Friday, September 28, 2012

Google lauches Nexus 7 for $250

The good: The Nexus 7's quad-core Tegra 3 processor delivers fast performance and a beautiful and responsive screen. Also, it's comfortable to hold and Android 4.1 brings a surplus of welcome additions. At only $200, the Nexus 7 is a steal.
The bad: The lack of built-in expandable storage and omission of HDMI are disappointing, and the design follows the plain, black tablet mold. The top and bottom bezels are a bit too thick.
The bottom line: With a beautiful screen, fast performance, a comfortable design, and overall great media options, the Nexus 7 is easily the best 7-inch tablet available and one of the top tablets on the market.

The Nexus 7 tablet embodies the moment when tablet buyers no longer have to compromise performance for price. No other 7-inch, $200 to $250 tablet combines this level of performance, with Android 4.1's features, in such a comfortable design.
What buyers lose with the lack of built-in expandable storage options and the omission of a back camera, they’ll gain in complete OS flexibility in a powerful and cheap tablet

Comparision of Nexus 7,Samsung Galaxy Tab 2 7.0,Amazon Kindle Fire

Nexus 7 Samsung Galaxy Tab 2 7.0 Amazon Kindle Fire
Weight in pounds 0.74 0.74 0.9
Width in inches (landscape) 7.8 7.6 7.4
Height in inches 4.72 4.8 4.75
Depth in inches 0.4 0.3 0.4
Side bezel width in inches (landscape) 0.8 0.76 0.78 (power button side), 0.6 opposite side

 The Nexus 7 will be the first device to ship with the latest incarnation of the Android OS, version 4.1, also known as Jelly Bean. Though Android 4.1 on the Nexus 7 is just as customizable as previous incarnations of the OS, the way it's presented here feels much more controlled and focused, and while a bit less intimidating to the uninitiated, it also feels a bit constraining.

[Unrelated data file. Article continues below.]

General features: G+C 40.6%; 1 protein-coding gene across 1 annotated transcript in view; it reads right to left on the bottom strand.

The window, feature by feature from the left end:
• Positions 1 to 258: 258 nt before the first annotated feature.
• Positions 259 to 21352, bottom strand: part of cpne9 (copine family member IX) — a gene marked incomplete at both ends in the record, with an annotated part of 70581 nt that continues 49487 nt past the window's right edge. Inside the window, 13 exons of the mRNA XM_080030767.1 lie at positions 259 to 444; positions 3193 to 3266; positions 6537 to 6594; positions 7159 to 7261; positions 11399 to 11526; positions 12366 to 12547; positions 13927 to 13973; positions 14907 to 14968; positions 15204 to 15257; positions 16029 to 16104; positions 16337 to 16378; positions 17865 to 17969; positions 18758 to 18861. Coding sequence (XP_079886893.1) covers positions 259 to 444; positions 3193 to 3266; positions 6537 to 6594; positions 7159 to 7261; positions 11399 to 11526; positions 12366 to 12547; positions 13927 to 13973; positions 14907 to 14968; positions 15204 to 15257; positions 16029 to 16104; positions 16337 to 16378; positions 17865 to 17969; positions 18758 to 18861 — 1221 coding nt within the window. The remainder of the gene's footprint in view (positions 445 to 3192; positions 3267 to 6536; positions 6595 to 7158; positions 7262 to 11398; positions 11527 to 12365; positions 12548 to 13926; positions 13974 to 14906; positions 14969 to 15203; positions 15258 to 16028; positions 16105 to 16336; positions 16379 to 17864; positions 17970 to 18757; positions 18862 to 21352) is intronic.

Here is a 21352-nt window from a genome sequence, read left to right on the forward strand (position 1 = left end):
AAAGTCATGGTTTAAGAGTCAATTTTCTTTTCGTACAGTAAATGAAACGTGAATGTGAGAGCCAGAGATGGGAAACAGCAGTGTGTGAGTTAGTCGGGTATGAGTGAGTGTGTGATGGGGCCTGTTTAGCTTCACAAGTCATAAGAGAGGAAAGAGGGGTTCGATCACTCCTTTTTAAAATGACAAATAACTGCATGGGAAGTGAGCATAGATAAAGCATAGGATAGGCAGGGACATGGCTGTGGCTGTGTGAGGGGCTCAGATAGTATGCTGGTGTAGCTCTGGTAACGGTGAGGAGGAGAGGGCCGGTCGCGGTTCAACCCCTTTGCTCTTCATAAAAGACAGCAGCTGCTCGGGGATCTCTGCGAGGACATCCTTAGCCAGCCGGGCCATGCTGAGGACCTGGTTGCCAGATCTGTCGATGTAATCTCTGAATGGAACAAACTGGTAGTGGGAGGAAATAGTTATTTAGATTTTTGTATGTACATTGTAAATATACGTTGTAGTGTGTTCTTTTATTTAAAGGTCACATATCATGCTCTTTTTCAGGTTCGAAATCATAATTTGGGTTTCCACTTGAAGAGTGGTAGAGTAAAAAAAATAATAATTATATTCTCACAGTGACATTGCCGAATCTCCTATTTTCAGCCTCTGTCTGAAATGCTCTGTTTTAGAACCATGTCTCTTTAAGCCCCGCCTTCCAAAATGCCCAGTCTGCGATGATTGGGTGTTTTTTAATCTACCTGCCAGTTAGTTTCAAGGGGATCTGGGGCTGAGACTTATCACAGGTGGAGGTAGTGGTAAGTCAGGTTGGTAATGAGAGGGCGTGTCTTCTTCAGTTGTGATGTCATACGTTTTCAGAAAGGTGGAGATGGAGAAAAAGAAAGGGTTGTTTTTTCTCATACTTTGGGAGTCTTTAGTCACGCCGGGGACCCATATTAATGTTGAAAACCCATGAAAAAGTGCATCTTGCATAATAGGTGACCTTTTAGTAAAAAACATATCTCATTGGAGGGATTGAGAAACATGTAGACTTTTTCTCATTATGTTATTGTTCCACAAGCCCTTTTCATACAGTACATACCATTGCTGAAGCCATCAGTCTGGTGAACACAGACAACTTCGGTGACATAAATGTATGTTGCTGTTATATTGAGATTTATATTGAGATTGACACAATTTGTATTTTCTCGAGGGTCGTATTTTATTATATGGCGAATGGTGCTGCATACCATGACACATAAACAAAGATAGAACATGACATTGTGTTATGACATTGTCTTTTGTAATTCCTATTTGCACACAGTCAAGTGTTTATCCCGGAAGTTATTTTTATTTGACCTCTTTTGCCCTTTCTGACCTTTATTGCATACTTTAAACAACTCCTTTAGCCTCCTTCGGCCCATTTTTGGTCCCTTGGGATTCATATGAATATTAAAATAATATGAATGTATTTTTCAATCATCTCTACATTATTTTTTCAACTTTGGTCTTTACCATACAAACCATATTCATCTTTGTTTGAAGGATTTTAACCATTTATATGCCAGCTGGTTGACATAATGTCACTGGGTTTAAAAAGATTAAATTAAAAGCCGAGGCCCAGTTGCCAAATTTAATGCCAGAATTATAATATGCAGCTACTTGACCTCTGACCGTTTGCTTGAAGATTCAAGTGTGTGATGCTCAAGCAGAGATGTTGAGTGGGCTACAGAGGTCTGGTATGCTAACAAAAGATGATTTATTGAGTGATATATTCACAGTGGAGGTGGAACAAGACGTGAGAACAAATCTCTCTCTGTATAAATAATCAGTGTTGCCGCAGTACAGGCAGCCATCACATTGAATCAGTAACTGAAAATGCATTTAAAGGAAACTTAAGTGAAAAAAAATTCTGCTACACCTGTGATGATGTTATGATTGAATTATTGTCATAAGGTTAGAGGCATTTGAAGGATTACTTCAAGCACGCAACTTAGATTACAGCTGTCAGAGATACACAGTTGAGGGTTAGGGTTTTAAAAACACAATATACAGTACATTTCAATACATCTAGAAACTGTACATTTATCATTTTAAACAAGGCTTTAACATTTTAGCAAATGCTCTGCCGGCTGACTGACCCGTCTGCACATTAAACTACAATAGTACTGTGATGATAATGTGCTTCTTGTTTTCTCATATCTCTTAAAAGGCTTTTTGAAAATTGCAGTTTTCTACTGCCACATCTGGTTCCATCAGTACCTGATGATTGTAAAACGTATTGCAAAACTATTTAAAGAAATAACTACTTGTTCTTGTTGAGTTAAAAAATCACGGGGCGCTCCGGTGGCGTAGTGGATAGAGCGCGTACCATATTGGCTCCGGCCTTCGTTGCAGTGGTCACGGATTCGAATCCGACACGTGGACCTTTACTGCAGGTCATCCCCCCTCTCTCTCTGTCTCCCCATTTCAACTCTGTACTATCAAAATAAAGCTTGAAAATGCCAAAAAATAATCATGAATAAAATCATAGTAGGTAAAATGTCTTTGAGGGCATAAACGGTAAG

Part of the reason is the way the home screen now works. Well, it works the same as it does on every other Android tablet, allowing you vast customization options, but now if you turn the tablet to landscape mode the screen won't rotate. It rotates fine in apps, but as soon as you tap that home button, you're back in portrait mode.
The dock on the bottom of the home screen is filled mostly with Google services apps like Play, Music, Books, and Magazines. There's also a folder housing Chrome -- the default browser -- as well as Google Maps, Google Plus, Gmail, and other services. Directly in the middle of the tray is the apps button. Swiping up from the home button and across the apps button takes you to Google Now, Google's new predictive personalized helper.
In keeping with the "Google's gunning for the Kindle Fire" theme, Google Play has been updated to include TV shows, purchasable movies, and magazines, finally bringing the store into modern times. After browsing through a few HD and standard-definition TV shows, it appears that Google's prices for complete seasons match the prices for the same shows on iTunes. However, on the Kindle Fire, prices were routinely much cheaper compared even with the SD versions on Google Play -- though those lower prices are offset by the cost of an Amazon Prime membership.

So we rate this tablet more than average rating.

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